Coronavirus fears could put a damper on the US housing market

Coronavirus fears could put a damper on the US housing market

The coronavirus has sent stock markets plummeting and no industry, including housing, is immune.

Mortgage rates are hitting multi-year lows as investors, fearful of a possible coronavirus pandemic, have flocked to safe havens like Treasuries, sending the 10-year Treasury note to a record-low yield. While low rates will give hesitant homebuyers a reason to purchase, the heightened demand for housing could further depress historically low inventory. Additionally, homebuilders rely on China, where the coronavirus or COVID-19 originated, for construction materials and any disruption in the supply chain could impact their ability to deliver much-needed new inventory into the market.

“There’s a lot of uncertainty. It’s a good thing that interest rates are lower, it makes folks afford a home,” said Danielle Hale, chief economist at “But it depends on which is more important: affordability or future job security.”

There’s no question that fear over a potential global coronavirus pandemic could have a negative impact on consumer confidence and lead potential homebuyers to delay their purchasing decision, since a home is a big ticket purchase. So far, the virus has spread globally with more than 82,000 cases and more than 2,800 deaths. And the World Health Organization just increased its global assessment of the coronavirus to “very high.”

“Uncertainty over the spread, severity, and length of the coronavirus outbreak adds to the challenge of estimating the impact on the housing market,” said Frank Nothaft, chief economist for CoreLogic. “Nonetheless, some economic impacts are clear. Economic growth will likely be slower this year than was previously thought. A recession in 2020 is unlikely but can’t be ruled out. The prospect of weaker economic growth coupled with investor ‘flight to quality’ in global capital markets has pushed long-term interest rates down.”

The 30-year fixed mortgage rate averaged 3.45% for the week ending Feb. 27, compared to a year ago at the same time when it averaged 4.35%, according to Freddie Mac. That rate is the lowest in three years.

FreddieMac 30-year fixed mortgage rates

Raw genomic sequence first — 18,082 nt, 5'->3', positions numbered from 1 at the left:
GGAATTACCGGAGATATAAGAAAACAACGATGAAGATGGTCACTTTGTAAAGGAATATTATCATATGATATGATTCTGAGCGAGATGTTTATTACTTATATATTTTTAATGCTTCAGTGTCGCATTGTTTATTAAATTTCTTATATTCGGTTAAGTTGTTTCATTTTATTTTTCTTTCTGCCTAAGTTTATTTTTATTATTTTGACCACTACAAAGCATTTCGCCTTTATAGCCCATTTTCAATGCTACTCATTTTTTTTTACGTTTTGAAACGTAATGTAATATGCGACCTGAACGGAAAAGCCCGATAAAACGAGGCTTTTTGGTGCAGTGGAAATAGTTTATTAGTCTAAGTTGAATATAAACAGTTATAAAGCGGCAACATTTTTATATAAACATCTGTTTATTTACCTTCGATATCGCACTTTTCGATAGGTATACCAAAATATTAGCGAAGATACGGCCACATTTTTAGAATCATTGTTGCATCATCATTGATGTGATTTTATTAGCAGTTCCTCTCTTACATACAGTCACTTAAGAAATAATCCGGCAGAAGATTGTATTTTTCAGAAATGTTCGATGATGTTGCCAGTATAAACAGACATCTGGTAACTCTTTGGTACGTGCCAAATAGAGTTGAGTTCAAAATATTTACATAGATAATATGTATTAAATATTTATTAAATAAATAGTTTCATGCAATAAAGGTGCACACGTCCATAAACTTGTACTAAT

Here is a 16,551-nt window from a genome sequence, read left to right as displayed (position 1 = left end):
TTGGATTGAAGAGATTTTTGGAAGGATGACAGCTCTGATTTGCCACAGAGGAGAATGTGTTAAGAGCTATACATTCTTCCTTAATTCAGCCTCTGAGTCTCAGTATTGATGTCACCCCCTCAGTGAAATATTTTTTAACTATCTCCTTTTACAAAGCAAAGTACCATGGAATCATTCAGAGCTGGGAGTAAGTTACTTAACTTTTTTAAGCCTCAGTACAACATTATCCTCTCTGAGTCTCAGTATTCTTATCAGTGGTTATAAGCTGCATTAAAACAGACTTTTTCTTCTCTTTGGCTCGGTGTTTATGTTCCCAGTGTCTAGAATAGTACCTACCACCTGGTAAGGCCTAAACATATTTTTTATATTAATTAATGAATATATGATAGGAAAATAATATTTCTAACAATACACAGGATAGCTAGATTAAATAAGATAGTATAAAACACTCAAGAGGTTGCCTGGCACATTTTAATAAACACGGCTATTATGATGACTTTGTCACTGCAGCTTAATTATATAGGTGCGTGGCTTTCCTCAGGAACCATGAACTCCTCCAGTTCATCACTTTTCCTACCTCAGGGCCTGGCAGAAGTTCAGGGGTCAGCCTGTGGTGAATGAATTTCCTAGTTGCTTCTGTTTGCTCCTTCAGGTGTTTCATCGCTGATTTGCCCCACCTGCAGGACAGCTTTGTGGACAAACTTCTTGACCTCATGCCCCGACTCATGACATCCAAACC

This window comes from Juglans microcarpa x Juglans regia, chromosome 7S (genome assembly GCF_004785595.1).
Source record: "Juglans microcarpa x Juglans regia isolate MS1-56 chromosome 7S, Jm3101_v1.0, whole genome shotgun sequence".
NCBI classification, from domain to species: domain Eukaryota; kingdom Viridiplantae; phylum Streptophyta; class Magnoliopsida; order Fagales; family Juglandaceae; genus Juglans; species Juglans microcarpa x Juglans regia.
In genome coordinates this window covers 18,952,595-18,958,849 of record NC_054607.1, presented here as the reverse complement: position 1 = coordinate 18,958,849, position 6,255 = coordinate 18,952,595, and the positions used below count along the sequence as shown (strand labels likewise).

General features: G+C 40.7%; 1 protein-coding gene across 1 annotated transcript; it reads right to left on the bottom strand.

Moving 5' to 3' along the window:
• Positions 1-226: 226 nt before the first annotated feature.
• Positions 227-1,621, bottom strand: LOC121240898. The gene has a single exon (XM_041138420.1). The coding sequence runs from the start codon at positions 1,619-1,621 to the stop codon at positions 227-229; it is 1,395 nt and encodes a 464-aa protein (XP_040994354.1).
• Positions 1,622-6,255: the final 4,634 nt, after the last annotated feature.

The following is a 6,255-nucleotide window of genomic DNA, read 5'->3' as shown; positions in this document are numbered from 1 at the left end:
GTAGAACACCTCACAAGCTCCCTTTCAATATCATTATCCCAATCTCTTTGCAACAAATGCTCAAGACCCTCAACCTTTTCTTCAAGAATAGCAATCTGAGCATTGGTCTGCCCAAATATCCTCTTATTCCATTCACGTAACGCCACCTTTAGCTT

“I believe the lower interest rates will be too enticing and hence the housing demand will be there,” said Lawrence Yun, chief economist at the National Association of Realtors (NAR), adding that 2020 was “off to a strong start.”

Low interest rates have already fueled sales activity. In January, existing home sales rose 9.6% to a seasonally adjusted 5.46 million from a year ago, the NAR said, and it was the second straight month of year-over-year increased activity. Meanwhile, new home sales reached their highest level since July 2007.

On top of positive sales data, housing starts for December and January were also promising, up from year ago levels. Housing starts jumped 21.4% on an annual basis to 1.425 million units in January and were revised to a pace of 1.626 million units in December — the highest level since December 2006.

Homebuilding at risk
But the coronavirus outbreak could disrupt homebuilding in the U.S. It’s a setback that the market can’t afford considering housing inventory levels for January are at the lowest level since 1999 and unsold inventory sits at a 3.1-month supply at the current sales pace, according to the NAR. The low inventory has also been driving home prices up.

“Every time we get some momentum something comes up and interrupts progress,” said Robert Dietz, chief economist at the National Association of Home Builders, who had forecasted that 2020 would mark the beginning of a reversal in the construction labor shortage, a major contributor to the historically low inventory. Now, he’s not so sure but notes that it’s too early to tell what kind of an impact the coronavirus will have on consumer confidence and the workforce.

The biggest threat to inventory would be to homebuilders’ supply chains. About 30% of building products imported to the U.S. come from China, including both residential and nonresidential construction, according to Richard Branch, chief economist for Dodge Data & Analytics, which tracks the construction industry. The products include wallboard, lighting, and other materials. Branch said in an email that China is the largest single supplier of building products to the U.S., Canada, and Mexico follow supplying about 20% each.

Homebuilder Toll Brothers recently said the coronavirus outbreak in China led to shortages of lighting fixtures and small appliances, forcing it to delay the sales of 11 homes in California. A Toll Brothers spokesperson did not provide further comment.

“It’s just one more negative influence on the U.S. homebuilding industry, which is already being impacted by the lack of skilled labor, higher land costs, higher building material costs,” said Branch in an email, adding that homebuilders are taking a “wait and see” approach but will likely figure out ways to source supplies from countries other than China.

“We have been under building since 2012 so we were moving in the right direction,” said Hale. “It is too soon to know how far off course we will get as a result of the virus.”


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